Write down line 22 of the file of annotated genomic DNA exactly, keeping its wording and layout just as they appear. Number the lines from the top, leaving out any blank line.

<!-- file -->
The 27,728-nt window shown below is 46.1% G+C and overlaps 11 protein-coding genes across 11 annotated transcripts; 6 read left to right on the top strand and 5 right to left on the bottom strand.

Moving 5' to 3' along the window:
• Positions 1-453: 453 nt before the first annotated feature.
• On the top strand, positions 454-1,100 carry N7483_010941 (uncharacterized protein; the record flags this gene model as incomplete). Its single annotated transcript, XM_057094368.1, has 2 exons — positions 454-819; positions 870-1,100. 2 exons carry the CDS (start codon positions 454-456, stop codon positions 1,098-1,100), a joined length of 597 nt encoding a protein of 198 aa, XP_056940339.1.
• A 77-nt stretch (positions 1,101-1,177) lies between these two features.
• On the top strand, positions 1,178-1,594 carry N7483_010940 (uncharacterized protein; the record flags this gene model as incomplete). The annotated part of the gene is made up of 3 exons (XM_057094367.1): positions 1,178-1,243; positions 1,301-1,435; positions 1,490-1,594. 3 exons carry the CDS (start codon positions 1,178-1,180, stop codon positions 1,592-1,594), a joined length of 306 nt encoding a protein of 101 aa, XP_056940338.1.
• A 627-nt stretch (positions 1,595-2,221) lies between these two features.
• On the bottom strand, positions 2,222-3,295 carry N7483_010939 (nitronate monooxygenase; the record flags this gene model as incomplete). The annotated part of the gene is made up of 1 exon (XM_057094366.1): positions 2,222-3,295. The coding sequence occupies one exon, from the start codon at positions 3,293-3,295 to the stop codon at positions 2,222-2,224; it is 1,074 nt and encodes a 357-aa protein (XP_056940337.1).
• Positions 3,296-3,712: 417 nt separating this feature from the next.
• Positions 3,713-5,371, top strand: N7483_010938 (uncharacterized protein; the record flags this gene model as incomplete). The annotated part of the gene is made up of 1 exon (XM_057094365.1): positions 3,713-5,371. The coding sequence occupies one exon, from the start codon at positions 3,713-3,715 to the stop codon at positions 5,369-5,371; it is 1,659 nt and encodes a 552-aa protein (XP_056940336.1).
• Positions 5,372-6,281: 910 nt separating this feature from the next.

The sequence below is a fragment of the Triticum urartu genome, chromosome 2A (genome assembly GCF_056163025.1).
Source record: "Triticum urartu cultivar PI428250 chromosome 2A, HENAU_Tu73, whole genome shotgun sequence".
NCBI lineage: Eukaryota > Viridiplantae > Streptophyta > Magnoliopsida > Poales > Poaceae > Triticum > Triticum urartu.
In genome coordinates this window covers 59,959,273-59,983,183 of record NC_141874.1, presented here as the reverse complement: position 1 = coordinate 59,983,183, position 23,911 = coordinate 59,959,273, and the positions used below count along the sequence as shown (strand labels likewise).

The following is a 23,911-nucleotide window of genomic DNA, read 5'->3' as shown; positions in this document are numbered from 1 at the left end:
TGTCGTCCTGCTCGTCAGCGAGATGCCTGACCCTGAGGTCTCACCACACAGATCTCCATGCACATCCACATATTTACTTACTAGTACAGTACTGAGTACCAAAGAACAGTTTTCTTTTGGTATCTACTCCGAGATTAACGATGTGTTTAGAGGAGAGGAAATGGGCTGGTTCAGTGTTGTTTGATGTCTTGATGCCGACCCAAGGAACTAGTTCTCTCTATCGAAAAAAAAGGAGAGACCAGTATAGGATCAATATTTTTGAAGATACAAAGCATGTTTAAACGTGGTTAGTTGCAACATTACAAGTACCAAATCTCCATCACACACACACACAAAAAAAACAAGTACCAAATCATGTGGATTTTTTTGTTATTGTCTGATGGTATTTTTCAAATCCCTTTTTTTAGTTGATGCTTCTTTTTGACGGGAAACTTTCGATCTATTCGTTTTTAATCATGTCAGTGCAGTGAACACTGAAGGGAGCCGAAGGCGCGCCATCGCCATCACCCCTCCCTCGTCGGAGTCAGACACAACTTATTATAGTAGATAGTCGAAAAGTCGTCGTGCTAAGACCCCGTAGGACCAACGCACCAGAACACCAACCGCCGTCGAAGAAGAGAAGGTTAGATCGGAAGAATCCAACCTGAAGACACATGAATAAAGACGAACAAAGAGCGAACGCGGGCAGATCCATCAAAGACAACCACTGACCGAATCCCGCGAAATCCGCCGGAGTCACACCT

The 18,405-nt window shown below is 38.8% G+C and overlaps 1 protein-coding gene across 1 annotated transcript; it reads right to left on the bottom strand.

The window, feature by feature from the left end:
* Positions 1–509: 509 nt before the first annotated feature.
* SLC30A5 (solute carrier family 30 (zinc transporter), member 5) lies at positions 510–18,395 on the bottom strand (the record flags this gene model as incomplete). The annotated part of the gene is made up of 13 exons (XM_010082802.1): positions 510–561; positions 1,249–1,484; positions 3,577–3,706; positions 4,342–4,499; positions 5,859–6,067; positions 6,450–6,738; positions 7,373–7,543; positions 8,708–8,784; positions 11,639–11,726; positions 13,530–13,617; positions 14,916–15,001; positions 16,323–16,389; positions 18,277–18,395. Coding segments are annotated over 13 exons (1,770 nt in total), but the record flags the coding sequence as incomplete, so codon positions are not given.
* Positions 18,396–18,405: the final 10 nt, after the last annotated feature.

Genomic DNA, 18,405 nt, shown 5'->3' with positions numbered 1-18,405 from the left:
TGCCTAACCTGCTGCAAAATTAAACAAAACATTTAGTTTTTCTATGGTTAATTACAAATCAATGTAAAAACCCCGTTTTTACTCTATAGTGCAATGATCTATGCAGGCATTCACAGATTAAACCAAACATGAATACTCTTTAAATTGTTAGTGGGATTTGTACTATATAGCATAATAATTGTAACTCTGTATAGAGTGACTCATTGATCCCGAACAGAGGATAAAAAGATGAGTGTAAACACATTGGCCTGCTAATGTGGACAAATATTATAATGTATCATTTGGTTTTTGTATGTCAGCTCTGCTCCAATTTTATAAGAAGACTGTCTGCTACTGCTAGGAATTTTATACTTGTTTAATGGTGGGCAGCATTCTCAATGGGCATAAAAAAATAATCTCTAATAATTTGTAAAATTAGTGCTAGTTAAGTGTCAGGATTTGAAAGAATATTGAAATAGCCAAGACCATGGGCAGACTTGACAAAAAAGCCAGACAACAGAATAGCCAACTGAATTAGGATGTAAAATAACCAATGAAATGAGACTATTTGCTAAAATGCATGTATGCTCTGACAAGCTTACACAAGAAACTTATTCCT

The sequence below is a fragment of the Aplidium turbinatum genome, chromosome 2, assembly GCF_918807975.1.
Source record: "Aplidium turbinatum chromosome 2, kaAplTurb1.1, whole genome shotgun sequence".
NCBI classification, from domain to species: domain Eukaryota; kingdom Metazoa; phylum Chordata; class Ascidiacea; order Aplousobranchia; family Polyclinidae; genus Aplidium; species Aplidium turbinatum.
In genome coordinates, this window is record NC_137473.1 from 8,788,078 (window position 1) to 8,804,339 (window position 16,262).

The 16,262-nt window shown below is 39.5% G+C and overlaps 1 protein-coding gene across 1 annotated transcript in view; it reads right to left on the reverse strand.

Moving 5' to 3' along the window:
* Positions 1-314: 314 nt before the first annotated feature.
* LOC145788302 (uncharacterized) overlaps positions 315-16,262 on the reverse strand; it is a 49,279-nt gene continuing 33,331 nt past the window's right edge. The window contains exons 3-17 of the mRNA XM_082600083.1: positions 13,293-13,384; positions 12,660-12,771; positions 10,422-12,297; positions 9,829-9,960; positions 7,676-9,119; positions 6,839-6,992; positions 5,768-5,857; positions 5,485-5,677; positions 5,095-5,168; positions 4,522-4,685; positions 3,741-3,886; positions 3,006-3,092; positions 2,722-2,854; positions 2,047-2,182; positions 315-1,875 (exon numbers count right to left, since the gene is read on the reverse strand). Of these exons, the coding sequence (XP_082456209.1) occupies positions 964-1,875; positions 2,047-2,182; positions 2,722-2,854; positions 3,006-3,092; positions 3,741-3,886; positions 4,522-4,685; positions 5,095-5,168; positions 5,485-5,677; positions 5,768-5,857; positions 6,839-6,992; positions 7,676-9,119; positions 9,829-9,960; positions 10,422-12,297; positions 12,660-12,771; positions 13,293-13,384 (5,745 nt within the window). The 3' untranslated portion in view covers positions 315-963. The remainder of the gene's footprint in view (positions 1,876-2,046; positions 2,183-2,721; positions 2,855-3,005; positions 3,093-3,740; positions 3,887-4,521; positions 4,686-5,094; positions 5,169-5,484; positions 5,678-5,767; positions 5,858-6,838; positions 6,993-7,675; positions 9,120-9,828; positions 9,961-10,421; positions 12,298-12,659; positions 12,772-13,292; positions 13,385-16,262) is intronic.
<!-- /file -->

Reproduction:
* Positions 18,396–18,405: the final 10 nt, after the last annotated feature.